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The Bradford Hill considerations on causality: a counterfactual perspective


Höfler,  Michael
Max Planck Institute of Psychiatry, Max Planck Society;

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Höfler, M. (2005). The Bradford Hill considerations on causality: a counterfactual perspective. Emerging Themes in Epidemiology, 2: doi:10.1186/1742-7622-2-11. doi:10.1186/1742-7622-2-11.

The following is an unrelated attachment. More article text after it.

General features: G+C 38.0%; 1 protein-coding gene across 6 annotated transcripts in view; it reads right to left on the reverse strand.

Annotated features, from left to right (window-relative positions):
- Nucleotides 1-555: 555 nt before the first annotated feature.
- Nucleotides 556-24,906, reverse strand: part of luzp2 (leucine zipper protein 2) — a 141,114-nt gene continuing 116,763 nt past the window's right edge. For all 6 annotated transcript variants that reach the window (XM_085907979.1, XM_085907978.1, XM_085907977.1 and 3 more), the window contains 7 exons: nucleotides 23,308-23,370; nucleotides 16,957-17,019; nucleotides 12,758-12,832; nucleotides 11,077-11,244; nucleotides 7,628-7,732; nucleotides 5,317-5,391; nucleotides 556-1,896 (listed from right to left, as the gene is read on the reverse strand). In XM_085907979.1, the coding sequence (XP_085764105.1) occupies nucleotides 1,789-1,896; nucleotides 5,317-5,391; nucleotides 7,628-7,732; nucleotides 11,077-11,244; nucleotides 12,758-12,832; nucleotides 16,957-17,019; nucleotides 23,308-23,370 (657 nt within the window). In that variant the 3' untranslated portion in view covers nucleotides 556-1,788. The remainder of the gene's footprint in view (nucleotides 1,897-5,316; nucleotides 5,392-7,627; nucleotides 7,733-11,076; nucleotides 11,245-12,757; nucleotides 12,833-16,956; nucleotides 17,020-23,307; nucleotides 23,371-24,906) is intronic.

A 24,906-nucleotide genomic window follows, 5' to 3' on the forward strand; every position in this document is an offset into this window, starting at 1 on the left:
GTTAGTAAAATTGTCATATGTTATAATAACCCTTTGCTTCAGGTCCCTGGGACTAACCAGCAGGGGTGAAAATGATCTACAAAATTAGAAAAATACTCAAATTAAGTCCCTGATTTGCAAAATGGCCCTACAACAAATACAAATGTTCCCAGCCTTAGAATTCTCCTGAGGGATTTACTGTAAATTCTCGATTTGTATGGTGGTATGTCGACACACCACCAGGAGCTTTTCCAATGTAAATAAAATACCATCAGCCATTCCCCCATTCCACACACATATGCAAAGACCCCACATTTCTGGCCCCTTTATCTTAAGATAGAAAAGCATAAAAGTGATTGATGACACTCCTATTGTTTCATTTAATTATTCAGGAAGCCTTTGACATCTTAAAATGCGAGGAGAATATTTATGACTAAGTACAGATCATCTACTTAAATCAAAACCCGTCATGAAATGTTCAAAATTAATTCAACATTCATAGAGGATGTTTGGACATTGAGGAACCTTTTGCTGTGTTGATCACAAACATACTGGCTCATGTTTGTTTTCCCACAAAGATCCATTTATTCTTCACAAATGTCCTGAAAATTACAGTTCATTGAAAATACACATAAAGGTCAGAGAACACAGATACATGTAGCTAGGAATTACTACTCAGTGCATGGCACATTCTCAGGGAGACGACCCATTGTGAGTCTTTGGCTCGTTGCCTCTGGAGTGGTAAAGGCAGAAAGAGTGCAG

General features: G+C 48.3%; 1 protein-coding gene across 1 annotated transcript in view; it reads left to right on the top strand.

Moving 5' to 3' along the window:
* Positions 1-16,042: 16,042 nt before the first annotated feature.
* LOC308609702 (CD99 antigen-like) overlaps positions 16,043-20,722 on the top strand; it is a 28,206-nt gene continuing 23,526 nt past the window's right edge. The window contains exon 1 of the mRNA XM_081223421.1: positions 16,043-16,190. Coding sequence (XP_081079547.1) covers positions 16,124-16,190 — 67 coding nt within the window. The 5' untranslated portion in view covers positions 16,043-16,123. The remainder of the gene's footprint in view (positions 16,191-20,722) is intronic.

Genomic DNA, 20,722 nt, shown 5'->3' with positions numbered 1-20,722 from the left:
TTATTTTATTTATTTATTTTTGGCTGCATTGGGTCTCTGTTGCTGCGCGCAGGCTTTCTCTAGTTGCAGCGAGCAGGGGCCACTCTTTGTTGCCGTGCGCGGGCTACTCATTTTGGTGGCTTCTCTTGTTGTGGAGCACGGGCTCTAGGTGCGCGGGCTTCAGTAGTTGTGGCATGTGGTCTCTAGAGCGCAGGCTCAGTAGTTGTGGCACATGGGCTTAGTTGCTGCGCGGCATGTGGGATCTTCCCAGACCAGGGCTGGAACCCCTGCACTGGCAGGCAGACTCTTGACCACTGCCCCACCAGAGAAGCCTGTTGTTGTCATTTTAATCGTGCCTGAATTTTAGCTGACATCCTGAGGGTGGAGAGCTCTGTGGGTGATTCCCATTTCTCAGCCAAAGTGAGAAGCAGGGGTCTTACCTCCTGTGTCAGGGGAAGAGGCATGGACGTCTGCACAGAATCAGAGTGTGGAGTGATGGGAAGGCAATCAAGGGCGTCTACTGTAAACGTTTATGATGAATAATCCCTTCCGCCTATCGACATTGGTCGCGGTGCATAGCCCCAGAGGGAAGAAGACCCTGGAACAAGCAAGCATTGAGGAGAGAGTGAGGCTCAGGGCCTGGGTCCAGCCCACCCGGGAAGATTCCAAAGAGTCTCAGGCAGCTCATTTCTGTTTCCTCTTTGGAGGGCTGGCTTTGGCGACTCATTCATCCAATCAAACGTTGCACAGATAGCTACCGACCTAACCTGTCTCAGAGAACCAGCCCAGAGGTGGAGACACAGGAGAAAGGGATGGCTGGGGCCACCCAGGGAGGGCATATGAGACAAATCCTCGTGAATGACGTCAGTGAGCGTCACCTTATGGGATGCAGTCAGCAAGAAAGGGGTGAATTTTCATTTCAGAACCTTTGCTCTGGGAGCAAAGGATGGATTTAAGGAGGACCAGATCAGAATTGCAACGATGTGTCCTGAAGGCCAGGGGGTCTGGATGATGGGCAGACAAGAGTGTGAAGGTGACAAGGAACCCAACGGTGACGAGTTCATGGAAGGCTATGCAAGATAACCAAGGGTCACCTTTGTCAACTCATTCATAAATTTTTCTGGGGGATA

Bradford Hill's considerations published in 1965 had an enormous influence on attempts to separate causal from noncausal explanations of observed associations. These considerations were often applied as a checklist of criteria although they were by no means intended to be used in this way by Hill himself. Hill, however, avoided defining explicitely what he meant by "causal effect". This paper provides a fresh point of view on Hill's considerations from the perspective of counterfactual causality. I argue that counterfactual arguments strongly contribute to the question when to apply them. Some considerations, however, involve many counterfactuals in a broader causal system and their heuristic value decreases with increasing complexity of a system; the danger of misapplying can be high. The impacts of these insights for study design and data analysis are discussed. The key analysis tool to assess the applicability of Hill's considerations is multiple bias modelling (Bayesian methods and Monte Carlo sensitivity analysis); these methods should be used much more frequently.